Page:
Wooden Sheet Metal Press Tools Make Steel Toecaps

If you have ever looked closely at a typical mass-produced automobile, you will be familiar with pressed-steel panels. Complex curves can be repeated thousands of times over, by putting a sheet of steel between shaped tooling in a press and applying huge force. The same work that would take a skilled panel beater weeks to do by hand, in a second. It’s something [Stuff Made Here] tackled when he wanted to wear a set of Crocs in the workshop, and needed to make the tooling to produce them in his hydraulic press. The resulting video which we’ve posted below the break shows his learning curve, and along the way is a handy primer in sheet metal pressing.

We watch as he discovers the properties of sheet metal under the stress of pressing, how it wrinkles and folds, and how the tool needs careful design and the sheet needs to be securely clamped in place to prevent this. The big surprise is that his tooling is made from CNC-machined wood, while we’re sure that it would wear given repeated use it seems that the forces on the tool are not such as to destroy this material. In the end he’s produced a multi-part tool including both halves of the press tool, a machined guide for the moving part, and a set of substantial sheet metal plates to constrain the material. The steel toecap application may not be everyone’s first idea when it comes to sheet metal forming, but we’re sure this technique could find application in many other projects. It’s a territory into which we’ve edged in the past, but never with pressings this complex.

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Manual To Hydraulic Press, With A Paint Sprayer

A press can be one of the most useful additions to a workshop, once you have one you will wonder how you ever coped beforehand when it came to all manner of pressing in and pushing out tasks. An arbor press with a big lever and ratchet is very quick to use, while a hydraulic press  gives much higher pressure but is extremely slow. [The Buildist] missed out on an arbor press, so turned his eye to improving the speed of his hydraulic one. The solution came from an unexpected source, an airless paint sprayer that had come his way because its valves were gummed up with paint.

An airless paint sprayer is simply a high pressure pump that supplies paint to a nozzle, and that pump is easily repurposed to pump oil instead of paint. Testing revealed it could produce a pressure of 3000 PSI, which would be plenty to move the hydraulic jack even if the hand pump would be needed to finish the job when higher force was required.

What follows over two videos is a masterclass in hydraulic jacks, as he strips down the jack from his press, and modifies it not only to take an input from the pump, but also to run inverted by the addition of an oil reservoir pick-up pipe. Along the way we learn a few useful gems such as the fact that a grease gun pipe is the same as a hydraulic pipe, but much cheaper.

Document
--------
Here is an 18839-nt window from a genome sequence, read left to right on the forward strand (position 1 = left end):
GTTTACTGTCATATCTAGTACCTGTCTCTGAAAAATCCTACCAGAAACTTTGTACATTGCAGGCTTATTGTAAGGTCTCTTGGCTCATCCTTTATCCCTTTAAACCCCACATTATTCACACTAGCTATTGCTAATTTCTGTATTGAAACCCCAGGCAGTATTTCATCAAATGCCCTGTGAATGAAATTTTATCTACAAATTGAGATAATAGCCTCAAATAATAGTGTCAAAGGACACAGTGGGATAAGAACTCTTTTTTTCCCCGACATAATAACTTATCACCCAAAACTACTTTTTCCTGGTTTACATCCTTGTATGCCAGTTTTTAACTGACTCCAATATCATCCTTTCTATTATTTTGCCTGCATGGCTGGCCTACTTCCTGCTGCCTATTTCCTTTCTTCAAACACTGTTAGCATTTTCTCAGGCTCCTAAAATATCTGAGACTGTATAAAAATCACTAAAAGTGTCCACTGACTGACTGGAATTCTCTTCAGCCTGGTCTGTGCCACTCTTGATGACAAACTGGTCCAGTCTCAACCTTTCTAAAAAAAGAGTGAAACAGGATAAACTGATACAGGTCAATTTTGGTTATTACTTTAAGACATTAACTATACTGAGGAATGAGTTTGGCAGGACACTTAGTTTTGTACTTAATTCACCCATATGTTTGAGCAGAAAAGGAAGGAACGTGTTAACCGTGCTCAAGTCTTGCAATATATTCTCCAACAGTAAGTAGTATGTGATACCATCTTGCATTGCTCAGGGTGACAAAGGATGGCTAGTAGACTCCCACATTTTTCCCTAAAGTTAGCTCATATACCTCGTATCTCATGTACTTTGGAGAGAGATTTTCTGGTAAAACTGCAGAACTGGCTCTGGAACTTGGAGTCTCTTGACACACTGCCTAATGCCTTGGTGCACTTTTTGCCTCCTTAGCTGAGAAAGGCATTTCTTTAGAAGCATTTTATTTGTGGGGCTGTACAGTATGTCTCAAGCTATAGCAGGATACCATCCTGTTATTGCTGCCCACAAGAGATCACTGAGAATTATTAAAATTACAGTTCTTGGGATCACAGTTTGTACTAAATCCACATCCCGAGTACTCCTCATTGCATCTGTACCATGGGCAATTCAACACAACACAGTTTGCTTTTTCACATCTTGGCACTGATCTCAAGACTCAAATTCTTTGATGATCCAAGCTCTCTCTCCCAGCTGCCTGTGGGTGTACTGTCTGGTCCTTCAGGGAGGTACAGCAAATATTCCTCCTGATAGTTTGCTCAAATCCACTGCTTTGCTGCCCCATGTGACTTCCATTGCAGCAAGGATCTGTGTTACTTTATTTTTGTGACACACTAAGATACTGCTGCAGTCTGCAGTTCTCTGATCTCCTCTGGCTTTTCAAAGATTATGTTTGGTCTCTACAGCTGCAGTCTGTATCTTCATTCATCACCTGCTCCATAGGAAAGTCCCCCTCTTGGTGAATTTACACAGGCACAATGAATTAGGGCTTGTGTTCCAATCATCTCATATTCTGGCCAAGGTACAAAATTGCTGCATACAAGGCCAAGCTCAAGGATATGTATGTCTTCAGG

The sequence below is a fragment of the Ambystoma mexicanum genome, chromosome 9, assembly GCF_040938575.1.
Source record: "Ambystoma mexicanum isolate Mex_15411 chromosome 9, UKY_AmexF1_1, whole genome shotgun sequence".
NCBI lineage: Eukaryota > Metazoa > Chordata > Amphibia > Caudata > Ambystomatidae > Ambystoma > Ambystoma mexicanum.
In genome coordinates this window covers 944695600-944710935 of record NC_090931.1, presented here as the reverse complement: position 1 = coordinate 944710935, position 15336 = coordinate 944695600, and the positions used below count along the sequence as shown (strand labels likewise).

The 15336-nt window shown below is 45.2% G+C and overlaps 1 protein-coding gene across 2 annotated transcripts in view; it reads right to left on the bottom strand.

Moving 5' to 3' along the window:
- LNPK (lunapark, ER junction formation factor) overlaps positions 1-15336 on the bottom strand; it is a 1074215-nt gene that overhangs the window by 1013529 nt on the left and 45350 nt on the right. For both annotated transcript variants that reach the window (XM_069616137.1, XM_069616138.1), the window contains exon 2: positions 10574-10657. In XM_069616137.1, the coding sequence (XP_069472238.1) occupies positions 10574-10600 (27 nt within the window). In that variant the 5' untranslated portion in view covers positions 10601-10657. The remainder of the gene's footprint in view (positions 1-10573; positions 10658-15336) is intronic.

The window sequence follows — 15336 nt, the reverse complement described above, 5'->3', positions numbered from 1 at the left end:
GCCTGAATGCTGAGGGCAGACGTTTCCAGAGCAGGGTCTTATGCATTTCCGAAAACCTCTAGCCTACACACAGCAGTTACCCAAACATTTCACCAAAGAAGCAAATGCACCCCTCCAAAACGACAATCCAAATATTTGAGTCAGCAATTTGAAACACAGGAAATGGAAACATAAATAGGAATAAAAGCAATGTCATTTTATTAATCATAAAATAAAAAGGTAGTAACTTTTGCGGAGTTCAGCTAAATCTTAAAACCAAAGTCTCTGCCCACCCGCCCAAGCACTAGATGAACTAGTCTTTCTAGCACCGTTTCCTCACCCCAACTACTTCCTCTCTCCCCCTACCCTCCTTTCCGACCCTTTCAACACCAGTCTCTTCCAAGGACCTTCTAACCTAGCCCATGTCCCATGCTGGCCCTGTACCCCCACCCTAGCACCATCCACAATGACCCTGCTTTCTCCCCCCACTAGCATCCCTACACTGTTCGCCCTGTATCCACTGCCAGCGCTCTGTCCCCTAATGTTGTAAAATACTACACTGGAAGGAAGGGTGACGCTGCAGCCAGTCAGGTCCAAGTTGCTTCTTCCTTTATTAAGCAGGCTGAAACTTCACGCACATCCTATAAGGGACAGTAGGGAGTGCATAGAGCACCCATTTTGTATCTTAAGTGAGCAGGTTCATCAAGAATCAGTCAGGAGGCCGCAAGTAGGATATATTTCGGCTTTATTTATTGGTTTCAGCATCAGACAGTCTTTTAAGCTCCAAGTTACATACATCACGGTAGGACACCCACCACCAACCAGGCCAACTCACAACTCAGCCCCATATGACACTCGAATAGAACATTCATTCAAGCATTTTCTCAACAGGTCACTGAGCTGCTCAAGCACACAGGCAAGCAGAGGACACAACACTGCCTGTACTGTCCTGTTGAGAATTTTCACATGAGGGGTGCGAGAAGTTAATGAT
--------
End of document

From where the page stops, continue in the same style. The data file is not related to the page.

The result is a jack that extends quickly, and has the pressure to do most pressing tasks without the hand assistance. He crushes a drinks can for effect, then pinches the end of a piece of pipe, because given a press, why wouldn’t you! Take a look at both videos below the break.

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Low-Budget Hydroformer Puts The Squeeze On Sheet Metal Parts

Between manufacturing technologies like 3D-printing, CNC routers, lost-whatever metal casting, and laser and plasma cutters, professional quality parts are making their way into even the most modest of DIY projects. But stamping has largely eluded the home-gamer, what with the need for an enormous hydraulic press and massive machined dies. There’s more than one way to stamp parts, though, and the budget-conscious shop might want to check out this low-end hydroforming method for turning sheet metal into quality parts.

If hydroforming sounds familiar, it might be because we covered [Colin Furze]’s attempt, which used a cheap pressure washer to inflate sheet metal bubbles with high-pressure water. The video below shows a hydroformer that [Rainbow Aviation] uses (with considerably less screaming) to make stamped aluminum parts for home-brew aircraft. The kicker with this build is that there is no fluid — at least not until the 40,000-pound hydraulic press semi-liquifies the thick neoprene rubber pad placed over the sheet metal blank and die. The pressure squeezes the metal into and around the die, forming some pretty complex shapes in a single operation. We especially like the pro-tip of using Corian solid-surface countertop material offcuts to make the dies, since they’re available for a pittance from cabinet fabricators.

It’s always a treat to see hacks from the home-brew aviation world. They always seem to have plenty of tricks and tips to share, like this pressure-formed light cowling we saw a while back.

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What Happens When You Fold Paper A 7th Time?

Ever heard that myth(?) about not being able to fold a sheet of paper more than 7 times? Well if you’ve ever tried it you know it’s impossible to even fold it a sixth time with your bare hands… but what if you have an industrial hydraulic press to help you out?

News to us, a YouTube channel exists called the Hydraulic Press Channel, dedicated to — you guessed it — crushing absolutely anything and everything with the help of a hydraulic press. Narrated by a lovely old chap whose accent (and colorful language) we can’t quite place, the channel is filled with amusing videos of guaranteed destruction — including paper.

But the result is not what you would expect at all — you’ll have to watch the video to see. With a bang and a tremble the seventh fold seems to change the material properties of paper. Can anyone explain what’s going on here?

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